Jindo: The frantic search for nearly 300 people, most of them schoolchildren, missing after a South Korean ferry capsized extended into a second day today, as distraught relatives maintained an agonising vigil on shore.
Coast guard members searching for passengers near a South Korean ferry that capsized on its way to Jeju island from Incheon. On April 16, 2014. Pic: AFP
Nine people were confirmed dead, but with every hour that passed fears mounted for the 287 still unaccounted for after the multi-storey vessel with 475 on board suddenly listed, capsized and then sank 20 kilometres offshore.
Naval and coastguard vessels used floodlights and flares to keep the search operation going through the night, but strong currents and low visibility hampered diving teams' efforts to access the vessel in the hope of finding survivors trapped in air pockets.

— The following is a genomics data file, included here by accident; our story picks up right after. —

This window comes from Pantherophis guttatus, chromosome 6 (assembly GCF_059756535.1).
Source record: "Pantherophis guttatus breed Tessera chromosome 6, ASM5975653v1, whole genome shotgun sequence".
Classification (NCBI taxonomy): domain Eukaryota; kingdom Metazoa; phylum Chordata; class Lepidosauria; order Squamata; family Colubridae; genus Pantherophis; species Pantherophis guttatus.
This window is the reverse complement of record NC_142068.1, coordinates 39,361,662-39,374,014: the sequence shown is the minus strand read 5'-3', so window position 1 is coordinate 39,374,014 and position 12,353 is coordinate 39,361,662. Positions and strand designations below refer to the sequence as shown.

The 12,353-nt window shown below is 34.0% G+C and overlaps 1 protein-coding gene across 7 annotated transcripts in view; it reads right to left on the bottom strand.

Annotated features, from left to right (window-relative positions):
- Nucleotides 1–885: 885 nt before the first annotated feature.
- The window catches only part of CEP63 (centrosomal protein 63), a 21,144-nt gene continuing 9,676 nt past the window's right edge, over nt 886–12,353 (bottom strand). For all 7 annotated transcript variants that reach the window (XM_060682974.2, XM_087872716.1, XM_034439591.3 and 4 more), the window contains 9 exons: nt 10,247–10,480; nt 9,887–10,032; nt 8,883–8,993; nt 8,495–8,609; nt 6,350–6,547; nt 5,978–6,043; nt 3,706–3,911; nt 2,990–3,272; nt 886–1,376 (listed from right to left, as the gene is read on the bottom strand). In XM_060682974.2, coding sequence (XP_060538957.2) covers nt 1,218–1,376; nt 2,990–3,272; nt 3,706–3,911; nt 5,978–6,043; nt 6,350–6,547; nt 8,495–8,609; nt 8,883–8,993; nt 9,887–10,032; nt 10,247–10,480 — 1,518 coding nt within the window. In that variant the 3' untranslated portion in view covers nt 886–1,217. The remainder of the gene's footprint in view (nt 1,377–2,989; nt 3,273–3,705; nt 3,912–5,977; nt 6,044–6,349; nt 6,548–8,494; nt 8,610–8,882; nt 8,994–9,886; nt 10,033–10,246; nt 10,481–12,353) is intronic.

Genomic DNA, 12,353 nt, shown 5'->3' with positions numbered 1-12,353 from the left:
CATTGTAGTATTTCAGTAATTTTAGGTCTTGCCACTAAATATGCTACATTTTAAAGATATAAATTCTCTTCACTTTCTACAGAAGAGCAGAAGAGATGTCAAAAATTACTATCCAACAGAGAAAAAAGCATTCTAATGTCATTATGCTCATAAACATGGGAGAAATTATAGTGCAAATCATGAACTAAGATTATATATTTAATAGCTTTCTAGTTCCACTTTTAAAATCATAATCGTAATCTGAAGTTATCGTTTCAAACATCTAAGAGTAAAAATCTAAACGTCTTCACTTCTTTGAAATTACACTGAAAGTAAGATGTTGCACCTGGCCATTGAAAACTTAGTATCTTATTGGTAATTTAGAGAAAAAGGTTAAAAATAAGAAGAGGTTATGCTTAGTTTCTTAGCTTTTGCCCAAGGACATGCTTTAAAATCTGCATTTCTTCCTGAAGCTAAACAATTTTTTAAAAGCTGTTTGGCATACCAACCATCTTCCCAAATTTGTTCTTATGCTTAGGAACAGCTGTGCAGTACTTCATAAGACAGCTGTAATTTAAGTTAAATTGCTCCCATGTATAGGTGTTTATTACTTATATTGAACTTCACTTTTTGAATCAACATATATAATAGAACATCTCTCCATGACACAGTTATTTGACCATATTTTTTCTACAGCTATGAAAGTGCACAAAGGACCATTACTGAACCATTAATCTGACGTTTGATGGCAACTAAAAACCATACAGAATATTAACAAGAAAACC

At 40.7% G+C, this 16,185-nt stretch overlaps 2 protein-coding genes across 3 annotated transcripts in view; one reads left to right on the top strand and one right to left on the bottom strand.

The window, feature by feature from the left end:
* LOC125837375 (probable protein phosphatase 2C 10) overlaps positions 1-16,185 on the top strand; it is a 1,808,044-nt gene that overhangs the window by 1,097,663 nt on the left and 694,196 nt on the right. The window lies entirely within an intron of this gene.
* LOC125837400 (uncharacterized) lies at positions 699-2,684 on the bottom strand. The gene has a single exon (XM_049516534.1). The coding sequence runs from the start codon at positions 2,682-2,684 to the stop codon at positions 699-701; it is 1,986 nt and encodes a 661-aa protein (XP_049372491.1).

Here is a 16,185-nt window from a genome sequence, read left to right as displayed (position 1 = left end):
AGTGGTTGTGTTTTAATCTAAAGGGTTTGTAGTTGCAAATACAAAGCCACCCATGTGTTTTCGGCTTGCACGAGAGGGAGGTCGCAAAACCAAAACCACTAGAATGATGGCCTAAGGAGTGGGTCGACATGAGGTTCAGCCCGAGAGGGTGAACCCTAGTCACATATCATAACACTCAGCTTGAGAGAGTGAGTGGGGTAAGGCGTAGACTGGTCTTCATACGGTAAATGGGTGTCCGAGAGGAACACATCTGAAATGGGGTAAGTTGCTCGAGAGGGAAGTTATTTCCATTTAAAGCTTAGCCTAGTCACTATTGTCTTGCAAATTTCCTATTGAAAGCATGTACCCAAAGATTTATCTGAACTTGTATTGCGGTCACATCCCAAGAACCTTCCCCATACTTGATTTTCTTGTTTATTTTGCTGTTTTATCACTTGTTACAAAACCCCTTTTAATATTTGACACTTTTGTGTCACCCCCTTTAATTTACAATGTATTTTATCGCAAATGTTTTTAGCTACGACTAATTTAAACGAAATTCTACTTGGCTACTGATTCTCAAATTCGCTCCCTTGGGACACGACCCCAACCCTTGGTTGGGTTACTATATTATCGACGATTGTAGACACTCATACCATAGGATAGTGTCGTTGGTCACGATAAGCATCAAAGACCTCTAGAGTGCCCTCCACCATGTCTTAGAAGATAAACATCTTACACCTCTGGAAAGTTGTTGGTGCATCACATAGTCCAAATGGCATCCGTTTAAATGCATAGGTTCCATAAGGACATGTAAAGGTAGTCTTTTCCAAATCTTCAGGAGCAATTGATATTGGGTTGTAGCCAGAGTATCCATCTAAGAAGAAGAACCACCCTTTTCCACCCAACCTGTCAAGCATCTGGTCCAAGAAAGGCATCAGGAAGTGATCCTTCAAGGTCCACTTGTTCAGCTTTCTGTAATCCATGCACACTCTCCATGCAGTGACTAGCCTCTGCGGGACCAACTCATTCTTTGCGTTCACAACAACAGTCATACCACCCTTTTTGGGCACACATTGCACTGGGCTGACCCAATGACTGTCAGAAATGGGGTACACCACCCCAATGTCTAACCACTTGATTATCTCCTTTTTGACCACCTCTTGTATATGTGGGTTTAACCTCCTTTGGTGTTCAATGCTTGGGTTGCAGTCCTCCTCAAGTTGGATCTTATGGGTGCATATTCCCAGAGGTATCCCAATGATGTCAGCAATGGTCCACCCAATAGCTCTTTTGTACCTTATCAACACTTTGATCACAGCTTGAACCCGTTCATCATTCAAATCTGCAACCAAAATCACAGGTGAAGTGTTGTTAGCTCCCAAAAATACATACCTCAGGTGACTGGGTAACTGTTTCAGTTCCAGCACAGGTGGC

"Honestly, I think the chances of finding anyone alive are close to zero," a coastguard official told an AFP journalist on one of the boats at the capsize site. The coastguard said 179 people had been rescued, a figure little changed from the previous evening.
The tragedy has stunned a country whose rapid modernisation was thought to have consigned such large-scale accidents to the past.
If the missing are confirmed dead it would become one of South Korea's worst peacetime disasters - all the more traumatic for the number of children involved.
A total of 375 high school students were on board, travelling with their teachers to the popular island resort of Jeju. President Park Geun-Hye voiced shock and pain at the "tragic" accident.
"Please do not give up until the very last moment," she said during a visit to the national disaster agency's situation room in Seoul yesterday. It was still unclear what caused the 6,825-tonne Sewol to sink.
Numerous passengers spoke of a loud thud and the vessel coming to an abrupt, shuddering halt - suggesting it had run aground or hit a submerged object.